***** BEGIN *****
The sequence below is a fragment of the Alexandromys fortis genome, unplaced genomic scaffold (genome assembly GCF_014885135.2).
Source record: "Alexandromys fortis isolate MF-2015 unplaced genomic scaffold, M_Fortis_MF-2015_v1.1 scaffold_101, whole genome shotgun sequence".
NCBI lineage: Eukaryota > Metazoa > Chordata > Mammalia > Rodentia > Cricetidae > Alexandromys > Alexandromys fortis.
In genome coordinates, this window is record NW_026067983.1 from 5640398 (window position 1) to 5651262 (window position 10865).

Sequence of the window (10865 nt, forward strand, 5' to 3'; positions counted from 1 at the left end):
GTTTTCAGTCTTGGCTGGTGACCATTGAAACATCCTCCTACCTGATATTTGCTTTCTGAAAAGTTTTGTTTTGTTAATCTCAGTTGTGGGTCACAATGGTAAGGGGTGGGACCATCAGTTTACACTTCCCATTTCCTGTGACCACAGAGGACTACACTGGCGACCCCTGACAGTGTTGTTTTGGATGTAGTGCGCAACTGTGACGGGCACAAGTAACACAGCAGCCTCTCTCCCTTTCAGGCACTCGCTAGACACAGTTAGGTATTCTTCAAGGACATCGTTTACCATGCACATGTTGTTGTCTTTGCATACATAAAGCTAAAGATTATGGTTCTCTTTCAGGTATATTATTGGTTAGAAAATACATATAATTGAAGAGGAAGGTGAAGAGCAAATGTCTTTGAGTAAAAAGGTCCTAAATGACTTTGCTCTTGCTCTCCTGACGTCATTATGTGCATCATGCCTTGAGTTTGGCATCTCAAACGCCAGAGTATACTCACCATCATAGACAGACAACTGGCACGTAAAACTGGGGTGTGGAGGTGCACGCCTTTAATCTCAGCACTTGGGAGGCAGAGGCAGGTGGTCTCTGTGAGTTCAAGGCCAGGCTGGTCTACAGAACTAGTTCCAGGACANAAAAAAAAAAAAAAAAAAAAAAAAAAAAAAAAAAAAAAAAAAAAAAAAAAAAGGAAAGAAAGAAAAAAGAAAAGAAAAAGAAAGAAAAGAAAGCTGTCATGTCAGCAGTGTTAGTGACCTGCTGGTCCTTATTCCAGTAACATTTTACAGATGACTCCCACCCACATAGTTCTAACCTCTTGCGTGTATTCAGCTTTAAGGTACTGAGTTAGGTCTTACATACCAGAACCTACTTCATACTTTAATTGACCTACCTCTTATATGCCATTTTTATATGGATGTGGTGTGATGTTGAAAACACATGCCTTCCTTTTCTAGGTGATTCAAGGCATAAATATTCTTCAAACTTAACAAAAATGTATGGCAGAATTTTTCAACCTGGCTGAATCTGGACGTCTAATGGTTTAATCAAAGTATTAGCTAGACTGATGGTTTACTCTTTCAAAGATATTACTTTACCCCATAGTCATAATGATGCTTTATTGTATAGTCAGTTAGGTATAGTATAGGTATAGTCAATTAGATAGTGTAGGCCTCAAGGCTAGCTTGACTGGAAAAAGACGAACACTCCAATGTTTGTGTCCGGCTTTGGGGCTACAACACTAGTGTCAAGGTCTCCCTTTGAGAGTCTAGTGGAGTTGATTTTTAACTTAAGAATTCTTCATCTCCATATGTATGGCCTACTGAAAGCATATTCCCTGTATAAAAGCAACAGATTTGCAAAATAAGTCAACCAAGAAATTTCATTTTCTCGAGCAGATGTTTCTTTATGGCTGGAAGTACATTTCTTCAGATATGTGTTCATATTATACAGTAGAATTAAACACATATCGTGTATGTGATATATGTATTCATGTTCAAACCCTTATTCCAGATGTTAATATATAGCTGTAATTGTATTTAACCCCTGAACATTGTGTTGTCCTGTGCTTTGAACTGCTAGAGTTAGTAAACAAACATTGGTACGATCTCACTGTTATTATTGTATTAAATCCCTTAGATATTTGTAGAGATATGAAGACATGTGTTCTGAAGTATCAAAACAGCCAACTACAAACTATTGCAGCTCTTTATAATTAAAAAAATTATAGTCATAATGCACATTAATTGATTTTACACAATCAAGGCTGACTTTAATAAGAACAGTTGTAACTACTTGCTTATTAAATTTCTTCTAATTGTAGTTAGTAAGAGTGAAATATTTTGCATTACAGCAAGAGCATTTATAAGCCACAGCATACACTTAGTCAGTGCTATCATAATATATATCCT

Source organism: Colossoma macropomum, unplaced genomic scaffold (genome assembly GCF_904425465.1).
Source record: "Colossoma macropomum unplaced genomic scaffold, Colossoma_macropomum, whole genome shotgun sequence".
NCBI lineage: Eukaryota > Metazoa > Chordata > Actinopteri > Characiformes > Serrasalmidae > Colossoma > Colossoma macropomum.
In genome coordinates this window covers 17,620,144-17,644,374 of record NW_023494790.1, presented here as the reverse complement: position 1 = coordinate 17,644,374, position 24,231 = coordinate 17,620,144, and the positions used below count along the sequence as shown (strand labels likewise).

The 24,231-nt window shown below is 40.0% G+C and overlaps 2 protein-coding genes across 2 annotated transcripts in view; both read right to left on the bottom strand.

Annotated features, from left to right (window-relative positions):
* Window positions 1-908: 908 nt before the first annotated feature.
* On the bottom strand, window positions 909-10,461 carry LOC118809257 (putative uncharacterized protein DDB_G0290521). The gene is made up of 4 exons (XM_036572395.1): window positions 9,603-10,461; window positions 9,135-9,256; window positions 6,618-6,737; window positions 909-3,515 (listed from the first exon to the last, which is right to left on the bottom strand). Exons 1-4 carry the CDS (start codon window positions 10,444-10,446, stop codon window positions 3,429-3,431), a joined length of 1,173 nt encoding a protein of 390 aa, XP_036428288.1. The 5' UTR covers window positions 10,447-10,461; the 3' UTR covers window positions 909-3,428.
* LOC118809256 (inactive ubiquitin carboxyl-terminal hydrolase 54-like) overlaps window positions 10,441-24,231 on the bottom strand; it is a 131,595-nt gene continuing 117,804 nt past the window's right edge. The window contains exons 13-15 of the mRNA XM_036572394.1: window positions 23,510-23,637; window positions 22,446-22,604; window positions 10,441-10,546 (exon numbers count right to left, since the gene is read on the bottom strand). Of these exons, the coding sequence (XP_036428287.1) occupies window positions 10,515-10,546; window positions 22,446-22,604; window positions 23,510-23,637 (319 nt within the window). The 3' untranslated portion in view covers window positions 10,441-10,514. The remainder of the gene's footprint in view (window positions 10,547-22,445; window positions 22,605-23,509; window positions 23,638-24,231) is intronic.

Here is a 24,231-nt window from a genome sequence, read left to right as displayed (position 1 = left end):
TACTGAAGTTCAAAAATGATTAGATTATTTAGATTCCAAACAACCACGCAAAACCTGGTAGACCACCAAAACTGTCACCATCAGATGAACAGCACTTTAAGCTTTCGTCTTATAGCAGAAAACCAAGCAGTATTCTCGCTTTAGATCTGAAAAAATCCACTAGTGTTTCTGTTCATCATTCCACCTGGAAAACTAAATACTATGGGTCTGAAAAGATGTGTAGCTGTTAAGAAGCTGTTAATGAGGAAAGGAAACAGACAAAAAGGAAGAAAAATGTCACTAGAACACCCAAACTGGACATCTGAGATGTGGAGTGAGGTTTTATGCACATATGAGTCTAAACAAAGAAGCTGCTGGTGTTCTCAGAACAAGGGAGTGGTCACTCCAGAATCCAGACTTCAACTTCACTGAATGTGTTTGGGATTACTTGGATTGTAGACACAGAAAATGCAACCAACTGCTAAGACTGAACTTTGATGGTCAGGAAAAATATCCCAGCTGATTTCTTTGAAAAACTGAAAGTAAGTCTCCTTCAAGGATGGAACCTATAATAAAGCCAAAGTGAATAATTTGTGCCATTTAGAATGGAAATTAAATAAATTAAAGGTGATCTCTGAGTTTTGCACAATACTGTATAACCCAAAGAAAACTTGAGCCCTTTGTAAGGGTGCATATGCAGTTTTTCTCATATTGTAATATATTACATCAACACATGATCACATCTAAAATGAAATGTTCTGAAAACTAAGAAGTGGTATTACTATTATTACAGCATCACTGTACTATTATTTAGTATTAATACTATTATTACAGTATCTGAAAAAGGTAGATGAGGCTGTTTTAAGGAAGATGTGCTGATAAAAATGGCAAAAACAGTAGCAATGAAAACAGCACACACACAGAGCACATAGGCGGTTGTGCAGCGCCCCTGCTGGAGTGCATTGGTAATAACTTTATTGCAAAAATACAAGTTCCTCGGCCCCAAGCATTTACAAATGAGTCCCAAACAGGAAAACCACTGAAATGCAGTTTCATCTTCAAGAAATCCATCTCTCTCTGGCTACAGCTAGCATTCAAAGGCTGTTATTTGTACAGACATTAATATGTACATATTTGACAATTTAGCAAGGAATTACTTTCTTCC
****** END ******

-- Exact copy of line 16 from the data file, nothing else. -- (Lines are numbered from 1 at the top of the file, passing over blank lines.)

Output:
Here is a 24,231-nt window from a genome sequence, read left to right as displayed (position 1 = left end):